Chinese herbal medicine can also play an important role in treating imbalances in the female body. Chinese medicine views blood as an important element in women’s health. There are many herbs that are specifically geared towards affecting the blood in several categories and are used according to the specific imbalances that the prescribing practitioner sees applicable. These categories involve herbs that invigorate the blood, cool the blood, nourish the blood, dispel blood stasis, and stop bleeding. These categories can even be broken down into subcategories such as “invigorate the blood and promote healing of tissues.” Some professionals even say that the blood moving herbs are the most useful due to their pharmacological actions, which involve improving the dynamic of blood flow, micro-circulation, coagulation, concentration, accumulation of blood, influencing connective tissues (thus treating skin diseases), readjusting cellular and humoral immunity, having an analgesic effect, and combating inflammation and bacterial infection. After being studied and used for centuries, there are volumes of information that detail the specific usages of herbs and their combinations with others in herbal formulas.

Discover what my Chinese medicine treatments in the sacred sanctuary of the Siskiyou Clinic can provide you and your family by scheduling a free 15 minute consult here:

happy teen girls
Once they see the big, whole-istic picture, it's much easier for them to focus on what they truly need moment by moment.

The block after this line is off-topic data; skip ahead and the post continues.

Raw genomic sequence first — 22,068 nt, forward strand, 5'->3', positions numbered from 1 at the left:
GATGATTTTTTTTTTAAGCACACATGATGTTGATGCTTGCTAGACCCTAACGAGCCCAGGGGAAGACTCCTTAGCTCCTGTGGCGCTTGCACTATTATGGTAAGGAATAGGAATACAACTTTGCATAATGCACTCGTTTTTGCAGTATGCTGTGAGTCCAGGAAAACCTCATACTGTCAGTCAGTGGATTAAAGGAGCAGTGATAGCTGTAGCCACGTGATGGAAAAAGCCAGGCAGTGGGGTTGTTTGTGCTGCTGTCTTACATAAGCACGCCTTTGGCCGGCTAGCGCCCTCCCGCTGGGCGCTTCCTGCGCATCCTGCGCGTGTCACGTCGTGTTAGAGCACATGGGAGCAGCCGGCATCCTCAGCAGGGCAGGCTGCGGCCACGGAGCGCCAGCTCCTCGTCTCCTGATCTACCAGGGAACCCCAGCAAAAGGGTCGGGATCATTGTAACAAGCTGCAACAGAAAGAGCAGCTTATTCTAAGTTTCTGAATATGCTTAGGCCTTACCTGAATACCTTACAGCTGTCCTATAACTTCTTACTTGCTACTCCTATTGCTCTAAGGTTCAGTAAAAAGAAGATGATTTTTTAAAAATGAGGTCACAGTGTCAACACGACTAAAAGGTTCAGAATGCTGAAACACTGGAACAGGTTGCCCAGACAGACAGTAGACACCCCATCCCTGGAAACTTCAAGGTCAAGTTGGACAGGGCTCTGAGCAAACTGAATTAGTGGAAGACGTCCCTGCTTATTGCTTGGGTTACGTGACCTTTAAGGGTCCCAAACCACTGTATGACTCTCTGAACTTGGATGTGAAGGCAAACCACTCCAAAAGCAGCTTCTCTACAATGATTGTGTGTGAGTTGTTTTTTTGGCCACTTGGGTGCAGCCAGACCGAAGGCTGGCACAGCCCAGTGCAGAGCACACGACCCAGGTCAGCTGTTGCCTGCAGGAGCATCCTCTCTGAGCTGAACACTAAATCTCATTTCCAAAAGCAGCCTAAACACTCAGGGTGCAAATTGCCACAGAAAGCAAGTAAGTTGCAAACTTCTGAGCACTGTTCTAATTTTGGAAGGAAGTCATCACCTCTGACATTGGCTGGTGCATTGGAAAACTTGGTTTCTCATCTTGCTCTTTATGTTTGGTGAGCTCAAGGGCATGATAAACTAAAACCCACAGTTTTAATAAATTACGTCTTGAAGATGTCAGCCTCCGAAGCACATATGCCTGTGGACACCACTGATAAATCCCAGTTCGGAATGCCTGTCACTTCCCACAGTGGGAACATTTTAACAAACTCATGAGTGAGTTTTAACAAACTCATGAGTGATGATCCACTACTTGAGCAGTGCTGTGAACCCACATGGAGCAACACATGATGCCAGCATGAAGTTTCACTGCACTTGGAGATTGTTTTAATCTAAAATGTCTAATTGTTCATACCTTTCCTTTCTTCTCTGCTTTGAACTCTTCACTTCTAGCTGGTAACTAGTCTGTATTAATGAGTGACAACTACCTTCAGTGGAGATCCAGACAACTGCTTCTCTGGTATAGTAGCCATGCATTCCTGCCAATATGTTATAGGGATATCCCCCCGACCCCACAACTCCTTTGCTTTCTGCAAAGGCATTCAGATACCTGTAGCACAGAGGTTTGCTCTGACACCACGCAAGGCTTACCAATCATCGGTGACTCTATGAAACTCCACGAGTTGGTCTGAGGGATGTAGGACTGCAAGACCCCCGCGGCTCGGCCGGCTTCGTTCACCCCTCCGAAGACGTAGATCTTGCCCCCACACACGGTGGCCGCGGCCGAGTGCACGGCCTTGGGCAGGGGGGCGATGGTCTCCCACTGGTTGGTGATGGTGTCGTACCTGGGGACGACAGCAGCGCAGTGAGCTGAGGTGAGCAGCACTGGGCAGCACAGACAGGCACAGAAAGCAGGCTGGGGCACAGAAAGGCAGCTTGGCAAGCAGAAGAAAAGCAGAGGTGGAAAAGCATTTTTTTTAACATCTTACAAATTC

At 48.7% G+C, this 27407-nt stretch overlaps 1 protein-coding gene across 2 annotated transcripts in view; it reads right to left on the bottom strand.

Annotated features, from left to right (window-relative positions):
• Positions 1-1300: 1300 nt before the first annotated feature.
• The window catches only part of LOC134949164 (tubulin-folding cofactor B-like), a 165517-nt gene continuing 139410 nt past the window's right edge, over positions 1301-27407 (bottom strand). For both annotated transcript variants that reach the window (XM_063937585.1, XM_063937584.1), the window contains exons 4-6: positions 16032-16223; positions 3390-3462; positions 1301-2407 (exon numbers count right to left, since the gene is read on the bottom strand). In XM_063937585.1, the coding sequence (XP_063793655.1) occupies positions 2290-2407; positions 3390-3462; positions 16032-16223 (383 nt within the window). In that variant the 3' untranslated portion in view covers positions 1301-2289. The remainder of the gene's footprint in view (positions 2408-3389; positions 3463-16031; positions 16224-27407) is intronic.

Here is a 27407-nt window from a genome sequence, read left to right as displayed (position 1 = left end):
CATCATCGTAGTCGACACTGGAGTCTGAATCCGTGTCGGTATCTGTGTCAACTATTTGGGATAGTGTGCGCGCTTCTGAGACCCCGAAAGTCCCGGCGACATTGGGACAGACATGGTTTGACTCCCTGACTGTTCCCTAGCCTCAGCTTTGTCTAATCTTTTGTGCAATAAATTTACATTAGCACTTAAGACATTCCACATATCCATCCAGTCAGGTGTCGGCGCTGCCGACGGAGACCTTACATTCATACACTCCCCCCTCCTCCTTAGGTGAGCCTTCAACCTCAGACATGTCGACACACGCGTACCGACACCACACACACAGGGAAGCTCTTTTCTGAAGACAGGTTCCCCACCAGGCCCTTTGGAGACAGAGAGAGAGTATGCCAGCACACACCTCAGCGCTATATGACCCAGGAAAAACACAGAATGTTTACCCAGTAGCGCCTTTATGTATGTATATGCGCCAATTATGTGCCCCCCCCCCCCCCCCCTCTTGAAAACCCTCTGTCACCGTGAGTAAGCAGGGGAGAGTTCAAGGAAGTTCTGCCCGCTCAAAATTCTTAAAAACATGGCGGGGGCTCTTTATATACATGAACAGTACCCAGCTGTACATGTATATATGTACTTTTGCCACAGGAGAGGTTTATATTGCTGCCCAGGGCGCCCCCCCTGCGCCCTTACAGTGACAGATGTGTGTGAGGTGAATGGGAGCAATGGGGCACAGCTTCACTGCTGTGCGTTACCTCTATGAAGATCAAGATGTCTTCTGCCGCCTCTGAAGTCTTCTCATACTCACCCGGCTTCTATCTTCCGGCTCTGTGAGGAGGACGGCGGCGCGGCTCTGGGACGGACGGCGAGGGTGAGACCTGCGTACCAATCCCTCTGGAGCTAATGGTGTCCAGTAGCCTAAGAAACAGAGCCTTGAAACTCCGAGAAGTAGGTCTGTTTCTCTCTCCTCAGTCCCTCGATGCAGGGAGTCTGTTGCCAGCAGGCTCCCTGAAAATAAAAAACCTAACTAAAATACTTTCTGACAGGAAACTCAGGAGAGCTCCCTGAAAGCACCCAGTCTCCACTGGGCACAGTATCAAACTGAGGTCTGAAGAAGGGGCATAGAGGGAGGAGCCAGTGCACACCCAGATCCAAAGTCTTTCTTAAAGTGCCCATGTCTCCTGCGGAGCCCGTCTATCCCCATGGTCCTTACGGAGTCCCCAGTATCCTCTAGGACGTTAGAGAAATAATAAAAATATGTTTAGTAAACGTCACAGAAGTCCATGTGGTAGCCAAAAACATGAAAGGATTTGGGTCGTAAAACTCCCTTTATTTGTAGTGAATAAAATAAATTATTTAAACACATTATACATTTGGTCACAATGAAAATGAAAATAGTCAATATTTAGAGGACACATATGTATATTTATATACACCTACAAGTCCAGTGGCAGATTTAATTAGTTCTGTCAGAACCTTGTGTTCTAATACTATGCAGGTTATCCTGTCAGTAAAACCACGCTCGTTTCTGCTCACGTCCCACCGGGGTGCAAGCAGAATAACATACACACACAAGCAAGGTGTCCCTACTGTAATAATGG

Aleccia, JoNel. “Some birth control pills may boost breast cancer risk, Fred Hutch study finds.”

1 Aug, 2014.

Briden, Laura. “Natural Treatment of Very Heavy Periods.” 6 September 2014.

Burke, C.W. “The effect of oral contraceptives on cortisol metabolism.” The Journal of Clinical Pathology.

Edwards, Jim. “John Hopkins in Pharma Funding Flap.” 5 August 2008. CBS Money Watch.

Evans, Dwight L. et all. “Treating and Preventing Adolescent Mental Health Disorders.” Oxford University Press. 2005. Pages xxxi and 7.

Feng, Sharon. “TCM Gynecology.” Spring 2003. Class notes taken by Robin Green.

Guttmacher Institute. “Contraceptive Use in the United States.” October 2015.

Keyes, Katherine M. et all. “Association of Hormonal Contraceptive Use With Reduced Levels of Depressive Symptoms: A National Study of Sexually Active Women in the United States.” American Journal of Epidemiology. 25 August 2012.

Maciocia, Giovanni. “Obstetrics and Gynecology in Chinese Medicine.” Pages 89-91 and 102-103. Elsevier. 1998.

Margolin, Kathy, East-Asian Medicine Practitioner, License Acupuncturists, Founder Pacific Herbs.

Teens Use Birth Control-- But Not to Prevent Pregnancy. February 14, 2012.

Mercola, Joseph, MD. “Real Contraceptive Choices: Alternatives to Risky Hormone Pills, Patches, and Shots.” 10 July 2010.

Panser, C. et all. “Impact of oral contraceptives on sex-hormone-binding globulin and androgen levels: a retrospective study on women with sexual disfunction.” National Center for Biotechnology Information. 3 January 2006.

Peterson, M. et all. “Oral contraceptive pill use is associated with localized decreases in cortical thickness.” National Center for Biotechnology. July 2015.

Sole-Smith, Virginia. “The Birth Control Pill Has Become a Widely Prescribed Cure-All… But What About the Drawbacks?” Elle Magazine. 13 October 2013.

Stoppler, Melissa Conrad, MD. “IUD (Intrauterine Device for Birth Control).” 25 Februrary 2016.

Wershier, Laura. “Why Young Teens Need Real Periods-Not the Pill.” 8 September 2015.

Zava, David. “Teens, Birth Control, and Hormonal Balance.”


Recent Posts

See All


bottom of page